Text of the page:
Arches, Rills and Fountains of the Alhambra Gardens
Throughout the gardens of the Palaces and the Generalife, there are wonderful architectural details that can be used as inspiration – if on a more modest scale.
Shade-loving plants including the maidenhair fern and ivies have colonised the damp walls around these water troughs
Arches don’t need to water to add interest and texture to a garden – potted camellias and ferns are framed by the arches and the walls are clothed with tightly pruned citrus, but hardier plants would be equally effective in colder climates.
A simple double arch needs no further adornment except for the Acanthus in the foreground and the stray ivy tendrils
Probably one of the best known features of the Generalife – in Moorish times there would not have been any water jets – they liked their water still so that it could reflect the surroundings and water would only bubble gently to enhance a sense of peace and contemplation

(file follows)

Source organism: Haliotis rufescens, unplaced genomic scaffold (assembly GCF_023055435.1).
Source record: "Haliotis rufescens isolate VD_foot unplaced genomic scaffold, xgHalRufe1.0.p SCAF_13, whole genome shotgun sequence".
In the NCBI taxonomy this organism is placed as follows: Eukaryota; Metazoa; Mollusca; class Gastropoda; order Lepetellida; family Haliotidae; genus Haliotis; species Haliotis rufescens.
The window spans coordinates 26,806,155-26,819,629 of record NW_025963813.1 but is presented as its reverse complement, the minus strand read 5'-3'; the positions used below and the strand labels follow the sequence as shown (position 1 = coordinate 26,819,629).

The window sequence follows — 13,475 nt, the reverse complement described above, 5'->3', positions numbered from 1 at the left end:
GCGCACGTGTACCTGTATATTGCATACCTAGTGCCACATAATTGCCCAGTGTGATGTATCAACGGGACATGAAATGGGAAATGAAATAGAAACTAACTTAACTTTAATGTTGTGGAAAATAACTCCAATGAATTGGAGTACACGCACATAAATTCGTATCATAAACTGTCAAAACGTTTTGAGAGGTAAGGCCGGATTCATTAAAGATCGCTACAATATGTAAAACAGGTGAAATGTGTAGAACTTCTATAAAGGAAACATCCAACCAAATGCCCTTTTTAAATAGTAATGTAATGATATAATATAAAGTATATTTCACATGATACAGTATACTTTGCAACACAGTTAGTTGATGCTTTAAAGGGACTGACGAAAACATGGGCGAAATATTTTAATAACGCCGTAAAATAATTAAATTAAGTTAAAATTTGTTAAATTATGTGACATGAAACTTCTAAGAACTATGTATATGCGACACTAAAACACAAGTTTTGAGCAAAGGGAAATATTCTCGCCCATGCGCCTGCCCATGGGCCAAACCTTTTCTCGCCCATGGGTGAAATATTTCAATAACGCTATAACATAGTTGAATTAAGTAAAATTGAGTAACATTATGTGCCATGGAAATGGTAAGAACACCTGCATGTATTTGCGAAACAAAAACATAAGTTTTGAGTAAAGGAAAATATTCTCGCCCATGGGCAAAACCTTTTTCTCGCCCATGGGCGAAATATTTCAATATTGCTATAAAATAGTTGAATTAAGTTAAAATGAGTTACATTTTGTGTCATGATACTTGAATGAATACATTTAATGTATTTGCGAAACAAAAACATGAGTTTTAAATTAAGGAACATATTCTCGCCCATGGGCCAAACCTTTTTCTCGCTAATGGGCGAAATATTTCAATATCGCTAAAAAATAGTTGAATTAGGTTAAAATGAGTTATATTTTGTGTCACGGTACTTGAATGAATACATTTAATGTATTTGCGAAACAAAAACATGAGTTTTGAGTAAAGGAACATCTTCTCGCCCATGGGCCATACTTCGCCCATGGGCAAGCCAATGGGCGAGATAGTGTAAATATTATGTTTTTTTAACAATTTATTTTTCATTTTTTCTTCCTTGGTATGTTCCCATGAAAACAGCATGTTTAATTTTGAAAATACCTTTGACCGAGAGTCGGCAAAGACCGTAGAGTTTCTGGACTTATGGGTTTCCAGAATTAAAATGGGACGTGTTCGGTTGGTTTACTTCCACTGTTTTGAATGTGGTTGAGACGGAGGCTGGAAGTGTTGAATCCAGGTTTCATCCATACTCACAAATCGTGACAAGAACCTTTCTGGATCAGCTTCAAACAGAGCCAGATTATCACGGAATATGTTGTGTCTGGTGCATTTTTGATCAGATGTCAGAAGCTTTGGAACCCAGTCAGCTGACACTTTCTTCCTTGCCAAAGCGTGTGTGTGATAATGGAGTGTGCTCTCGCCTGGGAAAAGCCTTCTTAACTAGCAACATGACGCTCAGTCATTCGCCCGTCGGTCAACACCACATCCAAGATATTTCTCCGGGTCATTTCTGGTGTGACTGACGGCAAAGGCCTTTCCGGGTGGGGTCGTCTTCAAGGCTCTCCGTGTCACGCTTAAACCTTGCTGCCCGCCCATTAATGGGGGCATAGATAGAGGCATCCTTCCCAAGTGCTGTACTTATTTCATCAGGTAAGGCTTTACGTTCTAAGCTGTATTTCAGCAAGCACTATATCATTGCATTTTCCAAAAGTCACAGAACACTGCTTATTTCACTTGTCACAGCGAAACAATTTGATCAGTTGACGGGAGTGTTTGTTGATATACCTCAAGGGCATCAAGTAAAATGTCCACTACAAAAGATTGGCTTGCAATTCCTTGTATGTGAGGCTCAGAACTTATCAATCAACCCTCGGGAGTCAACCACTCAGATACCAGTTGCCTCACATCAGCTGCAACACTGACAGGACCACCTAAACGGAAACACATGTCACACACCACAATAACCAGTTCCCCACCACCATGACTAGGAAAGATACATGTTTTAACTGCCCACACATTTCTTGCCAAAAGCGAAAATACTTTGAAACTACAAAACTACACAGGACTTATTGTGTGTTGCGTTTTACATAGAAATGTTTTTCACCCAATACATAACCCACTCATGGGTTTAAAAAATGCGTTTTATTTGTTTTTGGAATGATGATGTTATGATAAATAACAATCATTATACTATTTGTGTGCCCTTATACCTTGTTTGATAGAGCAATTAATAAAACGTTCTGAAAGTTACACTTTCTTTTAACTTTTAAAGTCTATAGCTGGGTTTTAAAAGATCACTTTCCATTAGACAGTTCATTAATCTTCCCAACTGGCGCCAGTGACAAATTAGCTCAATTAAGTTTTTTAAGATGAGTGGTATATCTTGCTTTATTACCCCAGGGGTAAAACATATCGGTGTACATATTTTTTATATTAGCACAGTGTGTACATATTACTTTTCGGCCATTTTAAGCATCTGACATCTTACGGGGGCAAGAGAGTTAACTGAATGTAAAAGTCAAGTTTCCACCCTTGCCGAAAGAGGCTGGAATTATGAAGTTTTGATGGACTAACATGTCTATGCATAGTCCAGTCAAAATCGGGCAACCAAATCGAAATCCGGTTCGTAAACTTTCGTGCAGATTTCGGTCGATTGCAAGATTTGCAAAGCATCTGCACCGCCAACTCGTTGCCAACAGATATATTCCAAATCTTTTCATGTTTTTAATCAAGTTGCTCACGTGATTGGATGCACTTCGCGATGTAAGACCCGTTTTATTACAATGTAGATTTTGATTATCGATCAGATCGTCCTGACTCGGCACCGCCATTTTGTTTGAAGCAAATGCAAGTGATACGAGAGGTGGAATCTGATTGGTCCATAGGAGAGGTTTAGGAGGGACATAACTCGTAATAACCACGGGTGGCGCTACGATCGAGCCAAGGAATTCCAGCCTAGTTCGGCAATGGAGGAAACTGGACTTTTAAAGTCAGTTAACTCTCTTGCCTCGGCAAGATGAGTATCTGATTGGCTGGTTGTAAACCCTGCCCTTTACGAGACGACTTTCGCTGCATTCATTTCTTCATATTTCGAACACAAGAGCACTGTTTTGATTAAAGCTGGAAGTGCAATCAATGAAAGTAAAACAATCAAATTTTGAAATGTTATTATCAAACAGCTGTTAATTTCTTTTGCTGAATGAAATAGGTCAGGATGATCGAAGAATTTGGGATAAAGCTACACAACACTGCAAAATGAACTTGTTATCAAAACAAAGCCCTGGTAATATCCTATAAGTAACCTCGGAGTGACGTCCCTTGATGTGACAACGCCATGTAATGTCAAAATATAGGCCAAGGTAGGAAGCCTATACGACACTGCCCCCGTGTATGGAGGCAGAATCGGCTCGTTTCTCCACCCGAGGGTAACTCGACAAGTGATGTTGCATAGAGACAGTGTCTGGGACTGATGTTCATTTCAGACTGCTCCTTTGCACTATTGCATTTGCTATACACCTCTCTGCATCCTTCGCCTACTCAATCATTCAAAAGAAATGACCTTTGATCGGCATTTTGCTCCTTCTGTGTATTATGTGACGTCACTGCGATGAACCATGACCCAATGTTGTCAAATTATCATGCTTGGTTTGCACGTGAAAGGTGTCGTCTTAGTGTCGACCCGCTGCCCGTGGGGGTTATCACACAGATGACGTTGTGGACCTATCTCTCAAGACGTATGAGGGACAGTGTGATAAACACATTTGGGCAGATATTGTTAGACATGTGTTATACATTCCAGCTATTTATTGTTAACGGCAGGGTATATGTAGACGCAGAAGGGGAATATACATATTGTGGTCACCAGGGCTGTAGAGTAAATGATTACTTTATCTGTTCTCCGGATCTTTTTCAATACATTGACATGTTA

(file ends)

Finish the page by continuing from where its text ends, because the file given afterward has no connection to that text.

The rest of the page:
The Court of Myrtles within the Nasrid Palace of the Alhambra gives a truer sense of how water was used originally – undisturbed except by a breeze. The (small-leaved) myrtle hedges would originally have been in sunken beds so that their tops were nearly at ground level so that those seated in the courtyard would have been able to see the water.
A splashing fountain in a courtyard
In the Court of Lions the recently restored central fountain with its twelve lions would originally have had only one lion spouting water at a time -forming an exceptionally grand timepiece. Or so we were told…
In amongst the jostling crowds, one creature found a place of relaxation.
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